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Cleavage in the GDPH sequence of the C-terminal cysteine-rich part of the human MUC5AC mucin.

Journal article
Authors Martin Lidell
Gunnar C. Hansson
Published in The Biochemical journal
Volume 399
Issue 1
Pages 121-9
ISSN 1470-8728
Publication year 2006
Published at Institute of Biomedicine, Department of Medical and Clinical Genetics
Institute of Biomedicine, Department of Medical Biochemistry and Cell Biology
Pages 121-9
Language en
Links dx.doi.org/10.1042/BJ20060443
Keywords Amino Acid Sequence, Animals, CHO Cells, Cell Line, Tumor, Cricetinae, Cysteine, metabolism, Gene Expression Regulation, Humans, Mucins, chemistry, genetics, metabolism, Mutagenesis, Site-Directed, Protease Inhibitors
Subject categories Medical and Health Sciences

Abstract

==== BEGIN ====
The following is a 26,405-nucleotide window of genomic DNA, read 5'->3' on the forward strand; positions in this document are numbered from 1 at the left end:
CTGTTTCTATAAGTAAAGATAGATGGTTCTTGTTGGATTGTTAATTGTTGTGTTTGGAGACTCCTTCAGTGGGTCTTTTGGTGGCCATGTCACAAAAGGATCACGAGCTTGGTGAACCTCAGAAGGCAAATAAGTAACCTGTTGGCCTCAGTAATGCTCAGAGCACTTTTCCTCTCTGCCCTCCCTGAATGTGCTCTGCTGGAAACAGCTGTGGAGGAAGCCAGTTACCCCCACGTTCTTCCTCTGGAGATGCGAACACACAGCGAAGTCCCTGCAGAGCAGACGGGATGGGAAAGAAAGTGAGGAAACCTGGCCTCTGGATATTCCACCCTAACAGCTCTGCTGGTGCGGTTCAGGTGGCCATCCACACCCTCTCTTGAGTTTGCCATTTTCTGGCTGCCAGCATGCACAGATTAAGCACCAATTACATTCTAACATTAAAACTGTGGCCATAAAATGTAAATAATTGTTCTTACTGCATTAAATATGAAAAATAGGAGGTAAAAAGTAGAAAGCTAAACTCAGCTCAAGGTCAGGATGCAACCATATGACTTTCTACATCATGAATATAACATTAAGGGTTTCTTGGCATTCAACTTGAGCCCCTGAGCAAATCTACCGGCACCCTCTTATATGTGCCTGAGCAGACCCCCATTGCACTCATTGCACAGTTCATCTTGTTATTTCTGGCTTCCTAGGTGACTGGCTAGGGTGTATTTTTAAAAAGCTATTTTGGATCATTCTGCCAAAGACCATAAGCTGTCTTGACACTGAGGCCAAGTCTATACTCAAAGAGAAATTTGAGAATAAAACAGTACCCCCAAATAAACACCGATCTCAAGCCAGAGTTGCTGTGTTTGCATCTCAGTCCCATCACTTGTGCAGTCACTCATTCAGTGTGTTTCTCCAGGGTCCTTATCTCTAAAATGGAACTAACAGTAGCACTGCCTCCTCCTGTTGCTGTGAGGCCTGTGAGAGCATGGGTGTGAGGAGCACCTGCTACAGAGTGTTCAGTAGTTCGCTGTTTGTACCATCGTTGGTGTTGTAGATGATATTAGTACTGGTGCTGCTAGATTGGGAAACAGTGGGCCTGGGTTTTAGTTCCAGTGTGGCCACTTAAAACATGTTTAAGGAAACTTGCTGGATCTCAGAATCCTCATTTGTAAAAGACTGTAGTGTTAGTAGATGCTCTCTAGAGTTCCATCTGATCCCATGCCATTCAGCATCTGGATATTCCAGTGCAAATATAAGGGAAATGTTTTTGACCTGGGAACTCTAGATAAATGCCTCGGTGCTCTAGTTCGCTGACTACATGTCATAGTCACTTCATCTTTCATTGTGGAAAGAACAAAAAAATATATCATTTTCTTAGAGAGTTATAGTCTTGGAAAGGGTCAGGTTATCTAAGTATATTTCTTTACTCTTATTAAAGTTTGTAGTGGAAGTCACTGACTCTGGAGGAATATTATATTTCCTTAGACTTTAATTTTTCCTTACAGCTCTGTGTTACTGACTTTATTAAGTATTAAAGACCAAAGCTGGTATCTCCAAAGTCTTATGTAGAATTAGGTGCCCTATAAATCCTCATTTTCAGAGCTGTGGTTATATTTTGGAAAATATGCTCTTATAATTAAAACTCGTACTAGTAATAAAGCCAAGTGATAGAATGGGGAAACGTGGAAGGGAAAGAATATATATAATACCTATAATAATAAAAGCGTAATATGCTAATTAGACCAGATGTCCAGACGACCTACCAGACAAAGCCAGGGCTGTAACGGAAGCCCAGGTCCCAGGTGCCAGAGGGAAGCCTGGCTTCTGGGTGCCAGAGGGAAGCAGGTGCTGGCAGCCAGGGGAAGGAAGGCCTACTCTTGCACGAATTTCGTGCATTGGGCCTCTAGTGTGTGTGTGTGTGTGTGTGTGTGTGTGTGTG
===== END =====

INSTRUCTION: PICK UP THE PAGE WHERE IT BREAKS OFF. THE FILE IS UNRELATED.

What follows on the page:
MUC5AC is the main gel-forming mucin expressed by goblet cells of the airways and stomach where it protects the underlying epithelia. We expressed the C-terminal cysteine-rich part of the human MUC5AC mucin in CHO-K1 cells (Chinese-hamster ovary K1 cells) where it formed disulfide-linked dimers in the ER (endoplasmic reticulum). After reducing the disulfide bonds of these dimers, not only the expected monomers were found, but also two smaller fragments, indicating that the protein was partially cleaved. The site of cleavage was located at an Asp-Pro bond situated in a GDPH (Gly-Asp-Pro-His) sequence found in the vWD4 (von Willebrand D4) domain. This sequence is also found in the human MUC2 mucin, previously shown to be cleaved at the same site by a slow, non-enzymatic process triggered by a pH below 6 [Lidell, Johansson and Hansson (2003) J. Biol. Chem. 278, 13944-13951]. In contrast with this, the cleavage of MUC5AC started already in the neutral ER. However, it continued and was slightly accelerated at a pH below 6.5, a pH found in the later parts of the secretory pathway. The cleavage generated a reactive group in the new C-terminus that could link the protein to a primary amine. No cleavage of MUC5AC has so far been reported. By using an antibody reacting with the C-terminal cleavage fragment, we could verify that the cleavage occurs in wild-type MUC5AC produced by HT-29 cells. The cleavage of MUC5AC and the generation of the reactive new C-terminus could contribute to the adherent and viscous mucus found at chronic lung diseases such as asthma and cystic fibrosis, characterized by mucus hypersecretion and lowered pH of the airways.

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